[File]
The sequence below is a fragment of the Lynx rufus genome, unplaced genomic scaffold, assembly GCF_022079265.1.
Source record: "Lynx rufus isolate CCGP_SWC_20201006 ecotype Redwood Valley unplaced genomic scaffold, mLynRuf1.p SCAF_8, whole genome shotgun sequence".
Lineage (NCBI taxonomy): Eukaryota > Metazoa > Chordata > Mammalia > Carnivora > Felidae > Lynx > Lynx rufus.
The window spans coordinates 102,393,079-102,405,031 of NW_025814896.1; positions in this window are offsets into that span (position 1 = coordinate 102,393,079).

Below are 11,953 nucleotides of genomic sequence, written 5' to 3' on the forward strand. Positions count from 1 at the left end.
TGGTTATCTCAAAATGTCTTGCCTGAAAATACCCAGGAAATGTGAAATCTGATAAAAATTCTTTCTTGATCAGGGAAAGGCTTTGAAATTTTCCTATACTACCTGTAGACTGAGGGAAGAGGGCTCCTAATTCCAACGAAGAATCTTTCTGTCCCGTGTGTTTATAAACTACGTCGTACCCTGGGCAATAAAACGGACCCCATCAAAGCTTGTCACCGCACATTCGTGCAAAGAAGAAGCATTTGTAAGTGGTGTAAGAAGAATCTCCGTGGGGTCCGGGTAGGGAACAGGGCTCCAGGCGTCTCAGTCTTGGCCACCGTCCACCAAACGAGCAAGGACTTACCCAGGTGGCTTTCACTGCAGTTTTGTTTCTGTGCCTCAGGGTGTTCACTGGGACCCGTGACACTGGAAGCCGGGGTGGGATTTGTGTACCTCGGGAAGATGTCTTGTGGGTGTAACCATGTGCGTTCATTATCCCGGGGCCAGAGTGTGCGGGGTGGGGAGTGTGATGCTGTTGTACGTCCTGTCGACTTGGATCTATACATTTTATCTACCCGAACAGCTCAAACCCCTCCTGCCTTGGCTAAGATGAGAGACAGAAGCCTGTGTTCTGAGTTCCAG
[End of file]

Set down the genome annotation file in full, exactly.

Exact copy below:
The sequence below is a fragment of the Lynx rufus genome, unplaced genomic scaffold, assembly GCF_022079265.1.
Source record: "Lynx rufus isolate CCGP_SWC_20201006 ecotype Redwood Valley unplaced genomic scaffold, mLynRuf1.p SCAF_8, whole genome shotgun sequence".
Lineage (NCBI taxonomy): Eukaryota > Metazoa > Chordata > Mammalia > Carnivora > Felidae > Lynx > Lynx rufus.
The window spans coordinates 102,393,079-102,405,031 of NW_025814896.1; positions in this window are offsets into that span (position 1 = coordinate 102,393,079).

Below are 11,953 nucleotides of genomic sequence, written 5' to 3' on the forward strand. Positions count from 1 at the left end.
TGGTTATCTCAAAATGTCTTGCCTGAAAATACCCAGGAAATGTGAAATCTGATAAAAATTCTTTCTTGATCAGGGAAAGGCTTTGAAATTTTCCTATACTACCTGTAGACTGAGGGAAGAGGGCTCCTAATTCCAACGAAGAATCTTTCTGTCCCGTGTGTTTATAAACTACGTCGTACCCTGGGCAATAAAACGGACCCCATCAAAGCTTGTCACCGCACATTCGTGCAAAGAAGAAGCATTTGTAAGTGGTGTAAGAAGAATCTCCGTGGGGTCCGGGTAGGGAACAGGGCTCCAGGCGTCTCAGTCTTGGCCACCGTCCACCAAACGAGCAAGGACTTACCCAGGTGGCTTTCACTGCAGTTTTGTTTCTGTGCCTCAGGGTGTTCACTGGGACCCGTGACACTGGAAGCCGGGGTGGGATTTGTGTACCTCGGGAAGATGTCTTGTGGGTGTAACCATGTGCGTTCATTATCCCGGGGCCAGAGTGTGCGGGGTGGGGAGTGTGATGCTGTTGTACGTCCTGTCGACTTGGATCTATACATTTTATCTACCCGAACAGCTCAAACCCCTCCTGCCTTGGCTAAGATGAGAGACAGAAGCCTGTGTTCTGAGTTCCAG